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Willful Ignorance: Five Tips from the Star Tribune's Medical Board Investigation

Willful Ignorance: Five Tips from the Star Tribune's Medical Board Investigation

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William Heisel, Antidote, doctors behaving badly, minnesota board of medical practice

Minnesota witnessed one of the most bizarre cases of physician misbehavior seen in Antidote's Doctors Behaving Badly tour.

Two years ago, I noted that Dr. Erik Linck has been allowed to practice while other doctors had their licenses summarily suspended for simply failing to pay various taxes.

Now the Minneapolis Star Tribune's Glenn Howatt and Richard Meryhew have found that Linck was just the naughty tip of a very ugly iceberg in Doctors who err escape penalties.

Most boards say they would love to discipline more doctors more effectively. The Minnesota Board of Medical Practice told the Star Tribune that it actively avoids doing anything that would restrict a physician's license. And guess what? Howatt and Meryhew found that one of the few things that seems to jar the board into action is a failure to pay taxes.

Here are five tips from this great investigation. Now go do one of your own.

Apply peer pressure. Typically, one agency taking action prompts another agency to take a similar action. If the medical board in Massachusetts has done all the investigative work, why wouldn't the California board? Minnesota's board operates in an Alice in Wonderland world where up is down and right is left. Howatt and Meryhew write:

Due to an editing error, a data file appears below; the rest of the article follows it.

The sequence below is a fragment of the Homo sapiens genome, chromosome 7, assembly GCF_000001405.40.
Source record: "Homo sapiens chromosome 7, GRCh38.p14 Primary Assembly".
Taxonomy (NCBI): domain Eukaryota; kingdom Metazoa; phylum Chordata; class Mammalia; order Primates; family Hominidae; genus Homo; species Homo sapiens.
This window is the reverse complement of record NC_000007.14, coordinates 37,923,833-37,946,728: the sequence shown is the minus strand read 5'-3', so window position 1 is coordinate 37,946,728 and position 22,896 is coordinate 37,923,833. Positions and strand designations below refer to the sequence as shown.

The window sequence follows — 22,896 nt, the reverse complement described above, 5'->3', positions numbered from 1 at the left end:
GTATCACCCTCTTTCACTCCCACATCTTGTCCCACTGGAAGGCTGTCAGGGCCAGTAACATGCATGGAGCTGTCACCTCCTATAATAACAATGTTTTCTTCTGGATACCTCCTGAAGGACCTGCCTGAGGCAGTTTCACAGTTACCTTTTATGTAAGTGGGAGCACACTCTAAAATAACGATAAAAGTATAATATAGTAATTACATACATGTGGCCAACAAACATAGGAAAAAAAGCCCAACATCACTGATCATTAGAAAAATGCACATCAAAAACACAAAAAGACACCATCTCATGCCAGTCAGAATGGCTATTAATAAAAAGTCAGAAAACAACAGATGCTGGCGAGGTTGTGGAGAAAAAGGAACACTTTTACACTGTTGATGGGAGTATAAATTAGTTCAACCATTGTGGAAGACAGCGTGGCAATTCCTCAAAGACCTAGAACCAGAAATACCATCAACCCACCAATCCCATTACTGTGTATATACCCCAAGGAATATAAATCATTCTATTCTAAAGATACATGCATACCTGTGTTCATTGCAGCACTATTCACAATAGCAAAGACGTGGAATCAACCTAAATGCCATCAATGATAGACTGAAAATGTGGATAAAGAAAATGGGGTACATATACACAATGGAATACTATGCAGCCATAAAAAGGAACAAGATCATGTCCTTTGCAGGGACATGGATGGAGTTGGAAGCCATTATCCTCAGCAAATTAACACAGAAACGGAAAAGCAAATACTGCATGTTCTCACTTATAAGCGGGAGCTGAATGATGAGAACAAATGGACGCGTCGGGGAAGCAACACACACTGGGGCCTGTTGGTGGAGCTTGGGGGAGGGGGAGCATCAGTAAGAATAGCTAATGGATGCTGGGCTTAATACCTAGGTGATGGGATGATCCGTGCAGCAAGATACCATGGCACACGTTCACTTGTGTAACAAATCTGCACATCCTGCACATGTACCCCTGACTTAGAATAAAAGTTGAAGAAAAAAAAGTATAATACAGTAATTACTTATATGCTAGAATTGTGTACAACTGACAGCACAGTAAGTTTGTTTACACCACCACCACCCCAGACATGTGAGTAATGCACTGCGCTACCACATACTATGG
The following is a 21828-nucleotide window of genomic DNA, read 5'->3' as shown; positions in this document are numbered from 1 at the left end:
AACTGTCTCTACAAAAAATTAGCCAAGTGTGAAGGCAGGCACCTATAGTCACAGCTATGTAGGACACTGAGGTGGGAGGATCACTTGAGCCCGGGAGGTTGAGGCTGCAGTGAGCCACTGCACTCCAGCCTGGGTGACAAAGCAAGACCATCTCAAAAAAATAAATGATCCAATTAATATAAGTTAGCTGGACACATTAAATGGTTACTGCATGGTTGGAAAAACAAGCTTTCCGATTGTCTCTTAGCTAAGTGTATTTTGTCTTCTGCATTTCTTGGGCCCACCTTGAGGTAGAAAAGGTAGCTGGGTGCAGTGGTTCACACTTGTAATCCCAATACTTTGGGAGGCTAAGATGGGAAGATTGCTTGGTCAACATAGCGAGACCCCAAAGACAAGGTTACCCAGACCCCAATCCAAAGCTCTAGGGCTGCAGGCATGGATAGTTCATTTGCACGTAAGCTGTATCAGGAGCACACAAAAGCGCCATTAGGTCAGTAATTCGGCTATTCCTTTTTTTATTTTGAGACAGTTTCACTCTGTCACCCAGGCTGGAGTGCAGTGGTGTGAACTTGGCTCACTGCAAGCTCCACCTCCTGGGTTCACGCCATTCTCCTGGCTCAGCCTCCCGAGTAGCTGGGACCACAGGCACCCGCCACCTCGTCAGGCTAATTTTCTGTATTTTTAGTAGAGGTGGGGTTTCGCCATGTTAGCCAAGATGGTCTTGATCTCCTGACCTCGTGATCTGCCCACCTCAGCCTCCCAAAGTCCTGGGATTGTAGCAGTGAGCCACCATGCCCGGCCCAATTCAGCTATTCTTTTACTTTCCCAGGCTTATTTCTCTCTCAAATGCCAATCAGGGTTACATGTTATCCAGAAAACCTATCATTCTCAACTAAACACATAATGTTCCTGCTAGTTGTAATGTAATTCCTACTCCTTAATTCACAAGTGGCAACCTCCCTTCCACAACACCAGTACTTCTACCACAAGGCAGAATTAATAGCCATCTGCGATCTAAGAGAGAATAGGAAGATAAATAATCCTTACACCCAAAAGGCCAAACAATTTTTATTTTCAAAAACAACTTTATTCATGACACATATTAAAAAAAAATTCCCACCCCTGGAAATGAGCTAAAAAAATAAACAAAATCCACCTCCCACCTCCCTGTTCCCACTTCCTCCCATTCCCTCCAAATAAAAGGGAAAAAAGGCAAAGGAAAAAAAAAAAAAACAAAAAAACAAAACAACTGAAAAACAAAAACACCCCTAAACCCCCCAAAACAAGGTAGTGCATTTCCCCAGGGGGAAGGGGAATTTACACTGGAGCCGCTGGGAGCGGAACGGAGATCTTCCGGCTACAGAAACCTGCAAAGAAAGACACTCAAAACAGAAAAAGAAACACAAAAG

The Minnesota board also chose not to act against a state-licensed radiologist who mistakenly inserted a chest tube into the wrong lung of a patient during a procedure in Florida. In that case, 20 states, including Florida, followed with some type of action.

Wow. But surely Robert Leach, the board's executive director, has a good explanation for all this?

Because the board cannot legally release details about investigations that don't result in public action, Leach cannot explain why the board chose not to act in some cases. But he said Minnesota regulators might defer action if board members believe a doctor has been sufficiently punished elsewhere or if a doctor isn't actively practicing in Minnesota.

"What's the point of piling on?" asked Ruth Martinez, supervisor of the board's complaint review unit.

Use the National Practitioner Data Bank. Charles Ornstein underscored in a post praising the Star Tribune series and similarly fine work by Deborah L. Shelton at The Chicago Tribune why it's so important for reporters to push for open access to the data bank. Even under the current restrictions limiting the way journalists can use the data bank, Howatt and Meryhew pulled together some great statistics and context for their piece.

In addition, more than half of the 74 doctors who lost their privileges to work in Minnesota hospitals and clinics over the past decade were never disciplined by the Minnesota board, according to a federal database used by the health care industry to track actions against physicians. At least 13 of the 47 doctors who avoided discipline were flagged for incompetence, substandard care or inadequate skills.

Give due credit. In an investigation that hammers on a government agency, rarely is there this much space devoted to what the agency does right. The Star Tribune carved out more than 12% of its space to give examples of doctors that actually had been disciplined by the board.